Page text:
Microsoft Office Tutorials and References

In Depth Information

**Going for the Count**

Table 9-1

Using Criteria with the COUNTIF Function

Example

Comment

=COUNTIF(D5:D329,”=2002”)

Returns the count of movies made in

2002.

=COUNTIF(D5:D329,2002)

Returns the count of movies made in

2002. Note that this is unique in that

the criteria do not need to be in double

quotes. This is because the criterion is

a simple equality.

=COUNTIF(D5:D329,”<2002”)

Returns the count of movies made

before 2002.

=COUNTIF(D5:D329,”>=2002”)

Returns the count of movies made in

or after 2002.

=COUNTIF(D5:D329,”<>2002”)

Returns the count of movies not made

in 2002.

The criteria can also be based on text. For example, COUNTIF can count all

occurrences of Detroit in a list of business trips. You can use wildcards with

COUNTIF. The asterisk (*) is used to represent any number of characters,

and the question mark (?) is used to represent a single character.

As an example, using an asterisk after Batman returns the number of Batman

movies found in Column B in Figure 9-23. A formula to do this looks like this:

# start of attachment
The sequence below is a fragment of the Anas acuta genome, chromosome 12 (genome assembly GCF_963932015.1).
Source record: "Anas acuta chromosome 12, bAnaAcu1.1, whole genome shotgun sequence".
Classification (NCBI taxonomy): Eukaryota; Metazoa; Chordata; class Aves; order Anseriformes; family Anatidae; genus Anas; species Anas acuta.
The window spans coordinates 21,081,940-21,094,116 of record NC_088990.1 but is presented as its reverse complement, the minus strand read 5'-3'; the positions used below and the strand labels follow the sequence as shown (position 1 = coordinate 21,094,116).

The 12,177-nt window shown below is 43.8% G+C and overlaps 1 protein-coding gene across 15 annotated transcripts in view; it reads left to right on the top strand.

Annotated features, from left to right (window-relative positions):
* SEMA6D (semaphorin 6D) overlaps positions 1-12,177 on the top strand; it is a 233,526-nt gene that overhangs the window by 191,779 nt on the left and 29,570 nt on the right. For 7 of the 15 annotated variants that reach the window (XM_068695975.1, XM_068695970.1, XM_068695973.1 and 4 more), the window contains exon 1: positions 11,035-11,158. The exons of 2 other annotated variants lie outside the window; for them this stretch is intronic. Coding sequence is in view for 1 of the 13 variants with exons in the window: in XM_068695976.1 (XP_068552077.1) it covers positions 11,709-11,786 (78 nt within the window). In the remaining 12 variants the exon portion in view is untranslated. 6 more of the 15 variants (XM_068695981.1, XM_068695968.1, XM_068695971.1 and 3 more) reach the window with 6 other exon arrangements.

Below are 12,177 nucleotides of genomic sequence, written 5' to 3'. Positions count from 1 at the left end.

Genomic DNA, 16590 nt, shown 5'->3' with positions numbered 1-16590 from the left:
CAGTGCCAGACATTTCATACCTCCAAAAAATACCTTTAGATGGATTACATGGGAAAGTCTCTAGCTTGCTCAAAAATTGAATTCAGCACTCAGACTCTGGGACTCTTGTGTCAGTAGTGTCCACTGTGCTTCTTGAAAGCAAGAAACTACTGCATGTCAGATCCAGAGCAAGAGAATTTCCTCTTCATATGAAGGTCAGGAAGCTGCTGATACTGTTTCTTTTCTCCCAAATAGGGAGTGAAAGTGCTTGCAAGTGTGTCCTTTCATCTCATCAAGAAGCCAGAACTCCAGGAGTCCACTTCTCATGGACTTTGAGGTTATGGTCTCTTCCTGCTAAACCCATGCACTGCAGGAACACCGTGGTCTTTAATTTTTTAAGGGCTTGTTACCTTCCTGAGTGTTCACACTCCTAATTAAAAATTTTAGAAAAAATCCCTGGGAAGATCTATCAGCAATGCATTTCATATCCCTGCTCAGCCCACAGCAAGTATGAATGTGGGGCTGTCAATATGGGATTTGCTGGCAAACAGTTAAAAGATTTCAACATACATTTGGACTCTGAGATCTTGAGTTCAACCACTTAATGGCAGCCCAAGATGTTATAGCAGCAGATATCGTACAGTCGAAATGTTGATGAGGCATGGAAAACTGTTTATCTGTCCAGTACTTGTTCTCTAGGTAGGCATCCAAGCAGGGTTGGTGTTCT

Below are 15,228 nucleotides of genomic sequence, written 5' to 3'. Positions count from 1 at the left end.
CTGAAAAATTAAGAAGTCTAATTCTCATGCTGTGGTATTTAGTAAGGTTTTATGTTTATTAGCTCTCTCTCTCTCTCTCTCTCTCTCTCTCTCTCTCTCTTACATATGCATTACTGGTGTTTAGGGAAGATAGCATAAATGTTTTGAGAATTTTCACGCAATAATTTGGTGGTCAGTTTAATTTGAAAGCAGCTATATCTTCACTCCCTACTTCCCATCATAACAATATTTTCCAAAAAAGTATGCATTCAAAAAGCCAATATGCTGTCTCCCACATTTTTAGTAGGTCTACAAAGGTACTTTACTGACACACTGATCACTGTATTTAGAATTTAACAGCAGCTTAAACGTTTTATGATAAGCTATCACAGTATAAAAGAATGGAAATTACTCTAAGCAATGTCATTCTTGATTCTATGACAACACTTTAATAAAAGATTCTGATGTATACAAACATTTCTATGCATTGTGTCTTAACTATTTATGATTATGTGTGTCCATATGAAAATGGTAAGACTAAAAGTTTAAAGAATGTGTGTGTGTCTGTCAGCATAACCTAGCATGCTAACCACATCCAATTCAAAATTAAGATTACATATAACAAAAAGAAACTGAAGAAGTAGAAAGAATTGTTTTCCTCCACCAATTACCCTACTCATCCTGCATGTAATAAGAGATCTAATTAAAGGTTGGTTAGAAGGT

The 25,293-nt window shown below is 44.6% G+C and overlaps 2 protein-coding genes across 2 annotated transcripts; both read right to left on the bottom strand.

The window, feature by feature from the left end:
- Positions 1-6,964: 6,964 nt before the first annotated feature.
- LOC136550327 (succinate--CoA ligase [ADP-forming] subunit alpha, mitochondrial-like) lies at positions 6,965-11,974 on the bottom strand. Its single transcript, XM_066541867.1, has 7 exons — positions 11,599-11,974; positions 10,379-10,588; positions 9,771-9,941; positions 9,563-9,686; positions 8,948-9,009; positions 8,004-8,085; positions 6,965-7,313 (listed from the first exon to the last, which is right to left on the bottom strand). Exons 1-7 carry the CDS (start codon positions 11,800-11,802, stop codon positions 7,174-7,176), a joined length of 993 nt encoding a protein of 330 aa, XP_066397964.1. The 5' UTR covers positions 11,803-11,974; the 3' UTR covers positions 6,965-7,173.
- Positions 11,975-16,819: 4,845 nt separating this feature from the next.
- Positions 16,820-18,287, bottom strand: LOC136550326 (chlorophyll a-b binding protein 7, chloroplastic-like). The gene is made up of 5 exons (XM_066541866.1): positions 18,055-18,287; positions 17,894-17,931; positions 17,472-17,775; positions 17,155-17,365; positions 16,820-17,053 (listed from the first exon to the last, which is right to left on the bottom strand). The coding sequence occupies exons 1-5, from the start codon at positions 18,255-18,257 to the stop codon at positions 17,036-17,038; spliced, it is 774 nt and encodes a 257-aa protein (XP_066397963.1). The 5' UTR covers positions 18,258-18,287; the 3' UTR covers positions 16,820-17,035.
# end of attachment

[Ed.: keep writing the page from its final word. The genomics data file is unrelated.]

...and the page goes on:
=COUNTIF(B5:B329,”Batman*”). Notice the asterisk after Batman. This

lets the function count Batman and Robin, Batman Returns, and Batman

Forever, along with just Batman.

Your criterion can be entered in a cell rather than directly in the COUNTIF

function. Then just use the cell address in the function. For example, if you

enter “Batman*” in cell C1, then =COUNTIF(B5:B329,C1) would have

the same result as the previous example. Cell F11 in Figure 9-23 returns the

count of movies that have earned more than $200,000,000. The formula is

=COUNTIF(C5:C329,”>200000000”).

What if you need to determine the count of data items that match two

conditions? Can do! The formula in cell F15 returns the count of movies that were

made in 2004
and
earned more than $200,000,000. However, COUNTIF is not

useful for this type of multiple condition count. Instead, the SUMPRODUCT

function is used. The formula in cell F15 follows:

=SUMPRODUCT((C5:C329>200000000)*(D5:D329=2004))